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 Nutritional Programs: Nutritional Program for Cardiovascular Disease Prevention 

Another way of categorizing these risk factors is:

Personal Factors Disease Relationships Behavior Patterns
family historydiabetessmoking
genderhigh blood pressurediet (high or low-fat)
stress level
    (types II and IV)
stress, overwork
personality (type A)high cholesterolexercise (low to high)
overwork, timeelevated lipoproteinsnutrient deficiencies
    pressure, etc.
    (high LDL-HDL ratio)
water choices
overweighthigh triglyceridessubstance abuse:
hypothyroidismsugar, alcohol,
    caffeine, and other
regular use of:
    homogenized milk,
    margarines, and
    hydrogenated fats

*Due to heredity and/or a diet high in fats and cholesterol.

Regarding minerals, the calcium-magnesium interchange and the sodium-potassium relationship affect hardening of the arteries and blood pressure. Even copper and zinc deficiencies and imbalance may be related. It is clear however, that the saturated fats and cholesterol in the diet are linked to CVD in all animals studied, including the human species. Carnivorous animals, such as dogs and cats, seem relatively immune to high-fat diets. Possibly understanding their protection will give us further insight into CVD prevention.

The relationship of cholesterol has been and continues to be the biggest controversy in this area. Current thinking is that high blood cholesterol, especially with higher LDL cholesterol (the "bad" kind) and lower HDL cholesterol (the "good" kind, because it picks up used cholesterol and carries it back to the liver), is a significant factor correlated with atherosclerosis, coronary artery disease, and early death. The very large Framingham study showed that people with a blood cholesterol level of 260 mg. had three times the incidence of myocardial infarctions that those with levels of 195. Lowering cholesterol levels by whatever means?diet, weight loss, exercise, and even drugs?decreased the risk of heart attacks. Yet there may be other variables; this cholesterol picture may just be the surface factor.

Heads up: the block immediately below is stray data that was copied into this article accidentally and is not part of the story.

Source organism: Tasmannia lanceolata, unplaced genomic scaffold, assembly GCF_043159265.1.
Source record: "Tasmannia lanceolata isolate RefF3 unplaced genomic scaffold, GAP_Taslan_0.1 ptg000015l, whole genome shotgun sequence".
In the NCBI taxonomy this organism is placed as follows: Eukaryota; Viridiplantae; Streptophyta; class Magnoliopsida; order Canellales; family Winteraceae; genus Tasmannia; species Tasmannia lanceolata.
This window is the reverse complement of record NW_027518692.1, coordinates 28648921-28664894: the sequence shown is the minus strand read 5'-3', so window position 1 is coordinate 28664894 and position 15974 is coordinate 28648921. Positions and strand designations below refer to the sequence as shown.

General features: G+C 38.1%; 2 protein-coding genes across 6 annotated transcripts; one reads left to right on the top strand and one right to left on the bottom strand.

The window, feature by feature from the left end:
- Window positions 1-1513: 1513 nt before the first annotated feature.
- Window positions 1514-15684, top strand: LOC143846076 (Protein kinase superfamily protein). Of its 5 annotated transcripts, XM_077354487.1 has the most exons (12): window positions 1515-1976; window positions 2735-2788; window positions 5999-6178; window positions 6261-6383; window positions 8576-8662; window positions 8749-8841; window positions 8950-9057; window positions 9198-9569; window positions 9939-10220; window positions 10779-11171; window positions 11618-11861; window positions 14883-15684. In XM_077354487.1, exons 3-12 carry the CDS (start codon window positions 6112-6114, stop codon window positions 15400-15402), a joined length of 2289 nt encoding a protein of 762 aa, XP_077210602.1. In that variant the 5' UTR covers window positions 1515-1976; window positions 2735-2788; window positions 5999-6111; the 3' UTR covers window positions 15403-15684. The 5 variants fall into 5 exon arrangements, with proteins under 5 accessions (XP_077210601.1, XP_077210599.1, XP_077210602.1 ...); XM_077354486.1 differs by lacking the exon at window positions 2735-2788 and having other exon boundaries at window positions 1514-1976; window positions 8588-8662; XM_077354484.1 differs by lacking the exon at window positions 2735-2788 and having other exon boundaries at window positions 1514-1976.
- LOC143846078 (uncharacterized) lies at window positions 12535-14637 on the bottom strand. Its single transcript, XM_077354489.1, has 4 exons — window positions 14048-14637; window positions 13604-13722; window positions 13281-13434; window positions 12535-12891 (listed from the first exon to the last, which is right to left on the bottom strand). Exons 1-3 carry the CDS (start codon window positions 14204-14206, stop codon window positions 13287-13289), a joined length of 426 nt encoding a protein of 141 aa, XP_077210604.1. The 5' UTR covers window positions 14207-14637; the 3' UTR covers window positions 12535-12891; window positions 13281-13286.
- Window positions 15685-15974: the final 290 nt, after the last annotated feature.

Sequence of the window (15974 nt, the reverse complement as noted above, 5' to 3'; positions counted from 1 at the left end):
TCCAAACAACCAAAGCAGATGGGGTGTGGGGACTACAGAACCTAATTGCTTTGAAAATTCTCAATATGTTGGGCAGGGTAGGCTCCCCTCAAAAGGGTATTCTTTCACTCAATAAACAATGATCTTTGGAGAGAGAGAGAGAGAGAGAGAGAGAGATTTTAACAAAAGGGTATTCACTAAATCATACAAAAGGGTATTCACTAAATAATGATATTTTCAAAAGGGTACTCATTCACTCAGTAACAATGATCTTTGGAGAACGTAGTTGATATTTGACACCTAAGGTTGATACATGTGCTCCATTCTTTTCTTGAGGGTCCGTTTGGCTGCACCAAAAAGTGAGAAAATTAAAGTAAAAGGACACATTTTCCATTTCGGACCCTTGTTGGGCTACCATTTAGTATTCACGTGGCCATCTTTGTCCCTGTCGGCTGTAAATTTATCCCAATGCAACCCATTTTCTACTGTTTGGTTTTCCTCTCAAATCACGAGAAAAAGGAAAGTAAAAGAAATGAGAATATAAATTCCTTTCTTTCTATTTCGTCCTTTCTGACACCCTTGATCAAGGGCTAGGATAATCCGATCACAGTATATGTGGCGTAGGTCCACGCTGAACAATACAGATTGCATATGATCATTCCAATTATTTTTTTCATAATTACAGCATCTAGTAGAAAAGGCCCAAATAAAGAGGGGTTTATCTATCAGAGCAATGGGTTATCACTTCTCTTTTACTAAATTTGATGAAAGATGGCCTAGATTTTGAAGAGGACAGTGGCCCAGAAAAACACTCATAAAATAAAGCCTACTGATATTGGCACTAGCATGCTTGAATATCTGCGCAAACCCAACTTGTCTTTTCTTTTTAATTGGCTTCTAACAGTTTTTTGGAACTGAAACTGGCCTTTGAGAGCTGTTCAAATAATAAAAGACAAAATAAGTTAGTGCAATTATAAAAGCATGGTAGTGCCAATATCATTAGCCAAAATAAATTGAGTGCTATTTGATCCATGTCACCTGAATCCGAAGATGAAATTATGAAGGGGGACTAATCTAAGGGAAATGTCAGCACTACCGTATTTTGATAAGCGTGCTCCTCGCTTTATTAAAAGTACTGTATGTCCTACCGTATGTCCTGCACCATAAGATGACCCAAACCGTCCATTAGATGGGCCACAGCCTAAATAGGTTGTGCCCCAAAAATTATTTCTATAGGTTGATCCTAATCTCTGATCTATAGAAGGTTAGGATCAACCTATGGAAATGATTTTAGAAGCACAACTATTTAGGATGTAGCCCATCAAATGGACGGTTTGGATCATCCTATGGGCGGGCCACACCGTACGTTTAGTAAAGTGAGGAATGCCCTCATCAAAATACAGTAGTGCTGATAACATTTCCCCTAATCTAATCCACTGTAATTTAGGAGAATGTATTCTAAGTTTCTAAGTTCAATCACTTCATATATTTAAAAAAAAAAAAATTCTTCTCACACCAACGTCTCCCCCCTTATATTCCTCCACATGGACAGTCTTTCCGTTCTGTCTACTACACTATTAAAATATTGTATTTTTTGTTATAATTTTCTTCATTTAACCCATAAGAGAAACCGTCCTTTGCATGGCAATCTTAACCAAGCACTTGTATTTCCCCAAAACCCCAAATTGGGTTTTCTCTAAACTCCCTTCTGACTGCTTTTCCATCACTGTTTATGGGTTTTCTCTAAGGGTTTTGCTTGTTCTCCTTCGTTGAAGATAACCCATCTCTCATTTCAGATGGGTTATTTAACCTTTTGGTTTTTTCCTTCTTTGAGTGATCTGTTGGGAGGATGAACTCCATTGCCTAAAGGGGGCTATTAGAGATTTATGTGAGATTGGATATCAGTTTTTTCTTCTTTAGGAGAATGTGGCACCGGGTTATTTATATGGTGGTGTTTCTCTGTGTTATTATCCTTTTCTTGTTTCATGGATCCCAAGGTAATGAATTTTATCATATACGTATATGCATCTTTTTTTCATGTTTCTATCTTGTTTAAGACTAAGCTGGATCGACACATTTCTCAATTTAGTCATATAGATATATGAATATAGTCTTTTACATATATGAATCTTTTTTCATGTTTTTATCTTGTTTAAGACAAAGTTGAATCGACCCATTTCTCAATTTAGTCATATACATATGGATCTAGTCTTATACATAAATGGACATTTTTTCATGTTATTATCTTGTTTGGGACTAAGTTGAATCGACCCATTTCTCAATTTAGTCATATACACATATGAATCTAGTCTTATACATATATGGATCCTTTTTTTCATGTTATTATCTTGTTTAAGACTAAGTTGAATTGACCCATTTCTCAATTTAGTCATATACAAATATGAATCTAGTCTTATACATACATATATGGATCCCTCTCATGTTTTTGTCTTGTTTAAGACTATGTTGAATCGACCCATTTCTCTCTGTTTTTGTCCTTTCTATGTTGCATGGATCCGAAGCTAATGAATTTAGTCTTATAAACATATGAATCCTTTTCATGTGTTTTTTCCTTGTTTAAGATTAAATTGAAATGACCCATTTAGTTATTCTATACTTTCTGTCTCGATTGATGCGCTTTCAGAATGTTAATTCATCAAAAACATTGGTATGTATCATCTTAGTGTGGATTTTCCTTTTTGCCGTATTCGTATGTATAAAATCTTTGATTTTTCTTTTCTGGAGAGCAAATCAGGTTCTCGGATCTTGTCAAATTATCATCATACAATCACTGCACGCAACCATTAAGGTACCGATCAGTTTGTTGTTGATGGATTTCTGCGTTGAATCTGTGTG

Some authors, such as Richard Kunin, M.D. and Michael Lesser, M.D., feel that the metabolism of cholesterol, which uses many vital nutrients, is the real problem. With adequate nutrient levels, reasonable amounts of dietary cholesterol will not cause the problems we are seeing. Our liver makes cholesterol, which we need for many functions such as the production of hormones (estrogen and testosterone), vitamin D, and bile. A natural feedback mechanism should reduce our production when we consume cholesterol-containing foods. There may be certain factors, yet unknown but possibly genetic and nutritional, that interfere with this feedback mechanism. B vitamins, vitamins C and E, magnesium, manganese, and zinc are all needed for cholesterol metabolism, and if these are low, this waxy fat cannot as easily get into the cells to function and sludges around in the blood, clogging up our vessels. This is rather like the process in adult diabetes, where the sugar cannot get into the cells and stays in the blood, causing problems.

In Mega Nutrition, Dr. Kunin suggests that the rapid rise in CVD was associated with three important dietary changes besides an increase in fat intake that were as significant as or even more significant than cholesterol. First was the refining and milling of flour which removed many of the nutrients that are important to cholesterol metabolism. Second was the use of chlorinated water which was popularized and spread throughout the country. Chlorine tends to bind and reduce levels of vitamin E which acts as an important protector of the vascular lining. Third, homogenized milk also hit in the 1940s. Homogenization changes the fat composition of milk so that it is not as easily metabolized and passes more readily through the liver. This, I believe, is a big factor in the increase in CVD.

These theories have some backing, but are not generally accepted. More research is needed to verify that we can still eat a reasonable amount of high-fat and high-cholesterol foods such as eggs, meats, milk, and butter, and still not develop CVD, as long as our diet is nutrient-rich and meets all of our needs. Until then, I believe that there is more than enough research evidence to prove that eating a diet low in fat, especially saturated fat, and cholesterol, along with the other changes that I suggest, is still the best thing to do. We still need fats in our diet, but mainly the natural essential fatty acids found in nuts and seeds, fish, and grains and beans. These oils are necessary for many vital functions and also help release bile products from the liver and gallbladder. Bile is made from cholesterol and thus is one of the ways to eliminate cholesterol from the body.